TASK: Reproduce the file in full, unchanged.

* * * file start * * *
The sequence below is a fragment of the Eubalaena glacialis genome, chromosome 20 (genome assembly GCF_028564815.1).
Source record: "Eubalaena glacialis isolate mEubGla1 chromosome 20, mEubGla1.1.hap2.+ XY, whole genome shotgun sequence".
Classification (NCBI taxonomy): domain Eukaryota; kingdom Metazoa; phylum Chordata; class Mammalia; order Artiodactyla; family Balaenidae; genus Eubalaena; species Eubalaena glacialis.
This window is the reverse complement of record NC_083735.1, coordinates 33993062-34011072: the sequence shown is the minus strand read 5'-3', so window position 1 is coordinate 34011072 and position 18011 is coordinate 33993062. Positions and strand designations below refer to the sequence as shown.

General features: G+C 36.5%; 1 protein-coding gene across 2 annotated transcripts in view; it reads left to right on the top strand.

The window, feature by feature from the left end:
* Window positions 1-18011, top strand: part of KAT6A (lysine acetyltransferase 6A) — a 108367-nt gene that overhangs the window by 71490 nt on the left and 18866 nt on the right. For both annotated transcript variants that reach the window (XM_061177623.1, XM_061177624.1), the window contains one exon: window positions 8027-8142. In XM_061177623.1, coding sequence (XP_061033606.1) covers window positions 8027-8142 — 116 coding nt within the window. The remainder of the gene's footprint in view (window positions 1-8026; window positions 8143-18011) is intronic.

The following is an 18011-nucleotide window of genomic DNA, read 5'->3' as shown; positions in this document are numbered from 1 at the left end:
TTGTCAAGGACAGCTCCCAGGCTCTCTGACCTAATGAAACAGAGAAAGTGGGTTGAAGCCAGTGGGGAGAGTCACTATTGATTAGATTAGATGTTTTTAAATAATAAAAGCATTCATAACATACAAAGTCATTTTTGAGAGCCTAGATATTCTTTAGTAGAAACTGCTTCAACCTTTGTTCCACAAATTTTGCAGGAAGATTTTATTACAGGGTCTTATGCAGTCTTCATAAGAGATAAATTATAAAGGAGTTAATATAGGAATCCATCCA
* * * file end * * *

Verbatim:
The sequence below is a fragment of the Eubalaena glacialis genome, chromosome 20 (genome assembly GCF_028564815.1).
Source record: "Eubalaena glacialis isolate mEubGla1 chromosome 20, mEubGla1.1.hap2.+ XY, whole genome shotgun sequence".
Classification (NCBI taxonomy): domain Eukaryota; kingdom Metazoa; phylum Chordata; class Mammalia; order Artiodactyla; family Balaenidae; genus Eubalaena; species Eubalaena glacialis.
This window is the reverse complement of record NC_083735.1, coordinates 33993062-34011072: the sequence shown is the minus strand read 5'-3', so window position 1 is coordinate 34011072 and position 18011 is coordinate 33993062. Positions and strand designations below refer to the sequence as shown.

General features: G+C 36.5%; 1 protein-coding gene across 2 annotated transcripts in view; it reads left to right on the top strand.

The window, feature by feature from the left end:
* Window positions 1-18011, top strand: part of KAT6A (lysine acetyltransferase 6A) — a 108367-nt gene that overhangs the window by 71490 nt on the left and 18866 nt on the right. For both annotated transcript variants that reach the window (XM_061177623.1, XM_061177624.1), the window contains one exon: window positions 8027-8142. In XM_061177623.1, coding sequence (XP_061033606.1) covers window positions 8027-8142 — 116 coding nt within the window. The remainder of the gene's footprint in view (window positions 1-8026; window positions 8143-18011) is intronic.

The following is an 18011-nucleotide window of genomic DNA, read 5'->3' as shown; positions in this document are numbered from 1 at the left end:
TTGTCAAGGACAGCTCCCAGGCTCTCTGACCTAATGAAACAGAGAAAGTGGGTTGAAGCCAGTGGGGAGAGTCACTATTGATTAGATTAGATGTTTTTAAATAATAAAAGCATTCATAACATACAAAGTCATTTTTGAGAGCCTAGATATTCTTTAGTAGAAACTGCTTCAACCTTTGTTCCACAAATTTTGCAGGAAGATTTTATTACAGGGTCTTATGCAGTCTTCATAAGAGATAAATTATAAAGGAGTTAATATAGGAATCCATCCA